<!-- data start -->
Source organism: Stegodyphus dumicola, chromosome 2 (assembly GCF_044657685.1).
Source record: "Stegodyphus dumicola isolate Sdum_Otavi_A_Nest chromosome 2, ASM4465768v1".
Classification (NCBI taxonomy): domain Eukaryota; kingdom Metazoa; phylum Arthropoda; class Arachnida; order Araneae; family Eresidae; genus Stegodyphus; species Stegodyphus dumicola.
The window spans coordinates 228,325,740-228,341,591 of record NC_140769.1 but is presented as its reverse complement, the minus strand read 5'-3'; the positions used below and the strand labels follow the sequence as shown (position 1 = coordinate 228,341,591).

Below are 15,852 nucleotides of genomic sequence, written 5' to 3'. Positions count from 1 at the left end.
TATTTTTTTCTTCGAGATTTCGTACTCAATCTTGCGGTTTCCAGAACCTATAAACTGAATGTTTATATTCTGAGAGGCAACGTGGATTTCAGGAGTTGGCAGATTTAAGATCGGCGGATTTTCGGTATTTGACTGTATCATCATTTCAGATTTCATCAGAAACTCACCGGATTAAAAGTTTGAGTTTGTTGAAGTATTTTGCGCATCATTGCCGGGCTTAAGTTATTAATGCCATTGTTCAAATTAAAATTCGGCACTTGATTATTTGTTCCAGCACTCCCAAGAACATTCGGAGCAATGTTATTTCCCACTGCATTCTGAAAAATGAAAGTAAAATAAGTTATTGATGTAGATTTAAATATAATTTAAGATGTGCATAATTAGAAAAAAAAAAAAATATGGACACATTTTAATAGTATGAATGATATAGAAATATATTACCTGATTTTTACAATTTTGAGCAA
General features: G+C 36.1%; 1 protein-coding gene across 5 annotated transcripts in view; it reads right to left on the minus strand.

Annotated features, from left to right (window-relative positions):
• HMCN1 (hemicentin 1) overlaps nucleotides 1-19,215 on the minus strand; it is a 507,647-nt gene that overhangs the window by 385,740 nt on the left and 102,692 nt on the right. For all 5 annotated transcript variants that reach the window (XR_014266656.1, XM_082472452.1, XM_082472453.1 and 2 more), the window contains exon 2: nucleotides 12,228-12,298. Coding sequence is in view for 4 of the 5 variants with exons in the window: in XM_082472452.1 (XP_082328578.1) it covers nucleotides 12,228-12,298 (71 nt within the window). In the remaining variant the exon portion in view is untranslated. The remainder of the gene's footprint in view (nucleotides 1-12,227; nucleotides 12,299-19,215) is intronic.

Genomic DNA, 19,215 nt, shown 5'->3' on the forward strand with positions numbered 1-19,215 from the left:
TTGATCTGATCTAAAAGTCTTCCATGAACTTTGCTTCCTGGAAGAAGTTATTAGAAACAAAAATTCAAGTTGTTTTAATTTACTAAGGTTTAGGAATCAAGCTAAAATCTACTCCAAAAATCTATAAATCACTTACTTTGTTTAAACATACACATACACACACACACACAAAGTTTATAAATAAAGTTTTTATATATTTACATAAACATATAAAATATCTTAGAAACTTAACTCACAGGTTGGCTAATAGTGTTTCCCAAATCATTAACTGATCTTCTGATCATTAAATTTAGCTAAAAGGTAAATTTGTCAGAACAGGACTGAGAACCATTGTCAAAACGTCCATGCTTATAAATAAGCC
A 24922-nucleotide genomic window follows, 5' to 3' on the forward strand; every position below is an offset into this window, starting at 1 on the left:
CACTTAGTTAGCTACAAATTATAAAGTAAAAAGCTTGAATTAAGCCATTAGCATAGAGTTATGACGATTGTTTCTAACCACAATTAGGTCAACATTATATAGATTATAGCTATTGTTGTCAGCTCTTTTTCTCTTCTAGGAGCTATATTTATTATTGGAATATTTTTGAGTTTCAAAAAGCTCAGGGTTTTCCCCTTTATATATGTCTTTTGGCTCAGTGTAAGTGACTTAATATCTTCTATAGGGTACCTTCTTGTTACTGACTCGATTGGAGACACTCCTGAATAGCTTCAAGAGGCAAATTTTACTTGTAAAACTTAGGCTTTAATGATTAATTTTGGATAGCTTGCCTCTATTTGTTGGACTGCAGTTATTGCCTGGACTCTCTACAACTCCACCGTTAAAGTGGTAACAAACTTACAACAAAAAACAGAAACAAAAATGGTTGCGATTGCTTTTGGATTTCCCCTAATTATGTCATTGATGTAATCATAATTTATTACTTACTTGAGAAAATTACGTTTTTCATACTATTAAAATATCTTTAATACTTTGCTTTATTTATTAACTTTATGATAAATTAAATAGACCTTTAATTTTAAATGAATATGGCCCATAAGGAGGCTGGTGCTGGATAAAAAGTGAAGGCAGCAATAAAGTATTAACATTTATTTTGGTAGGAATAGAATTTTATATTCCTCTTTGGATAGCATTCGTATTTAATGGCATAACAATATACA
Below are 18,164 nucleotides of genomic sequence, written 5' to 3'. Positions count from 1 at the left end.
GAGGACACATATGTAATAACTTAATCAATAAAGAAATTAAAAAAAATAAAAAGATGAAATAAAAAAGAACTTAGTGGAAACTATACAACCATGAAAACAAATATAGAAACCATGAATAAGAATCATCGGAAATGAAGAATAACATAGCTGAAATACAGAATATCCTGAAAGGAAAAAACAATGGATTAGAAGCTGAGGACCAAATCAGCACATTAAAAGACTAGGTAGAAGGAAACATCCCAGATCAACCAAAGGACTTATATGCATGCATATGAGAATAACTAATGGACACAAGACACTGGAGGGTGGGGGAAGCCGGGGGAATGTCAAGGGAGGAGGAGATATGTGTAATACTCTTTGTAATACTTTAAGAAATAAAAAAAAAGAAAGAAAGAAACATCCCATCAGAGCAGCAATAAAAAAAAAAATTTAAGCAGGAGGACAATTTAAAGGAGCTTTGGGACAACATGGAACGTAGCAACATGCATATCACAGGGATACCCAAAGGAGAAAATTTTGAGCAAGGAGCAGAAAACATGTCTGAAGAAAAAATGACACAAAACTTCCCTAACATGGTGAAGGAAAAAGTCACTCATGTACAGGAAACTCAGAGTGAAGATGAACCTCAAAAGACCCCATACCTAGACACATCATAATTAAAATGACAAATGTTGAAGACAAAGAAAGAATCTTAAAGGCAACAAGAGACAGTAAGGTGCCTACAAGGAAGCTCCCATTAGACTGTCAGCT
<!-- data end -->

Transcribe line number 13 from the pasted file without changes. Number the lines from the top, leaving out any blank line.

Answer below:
CACTTAGTTAGCTACAAATTATAAAGTAAAAAGCTTGAATTAAGCCATTAGCATAGAGTTATGACGATTGTTTCTAACCACAATTAGGTCAACATTATATAGATTATAGCTATTGTTGTCAGCTCTTTTTCTCTTCTAGGAGCTATATTTATTATTGGAATATTTTTGAGTTTCAAAAAGCTCAGGGTTTTCCCCTTTATATATGTCTTTTGGCTCAGTGTAAGTGACTTAATATCTTCTATAGGGTACCTTCTTGTTACTGACTCGATTGGAGACACTCCTGAATAGCTTCAAGAGGCAAATTTTACTTGTAAAACTTAGGCTTTAATGATTAATTTTGGATAGCTTGCCTCTATTTGTTGGACTGCAGTTATTGCCTGGACTCTCTACAACTCCACCGTTAAAGTGGTAACAAACTTACAACAAAAAACAGAAACAAAAATGGTTGCGATTGCTTTTGGATTTCCCCTAATTATGTCATTGATGTAATCATAATTTATTACTTACTTGAGAAAATTACGTTTTTCATACTATTAAAATATCTTTAATACTTTGCTTTATTTATTAACTTTATGATAAATTAAATAGACCTTTAATTTTAAATGAATATGGCCCATAAGGAGGCTGGTGCTGGATAAAAAGTGAAGGCAGCAATAAAGTATTAACATTTATTTTGGTAGGAATAGAATTTTATATTCCTCTTTGGATAGCATTCGTATTTAATGGCATAACAATATACA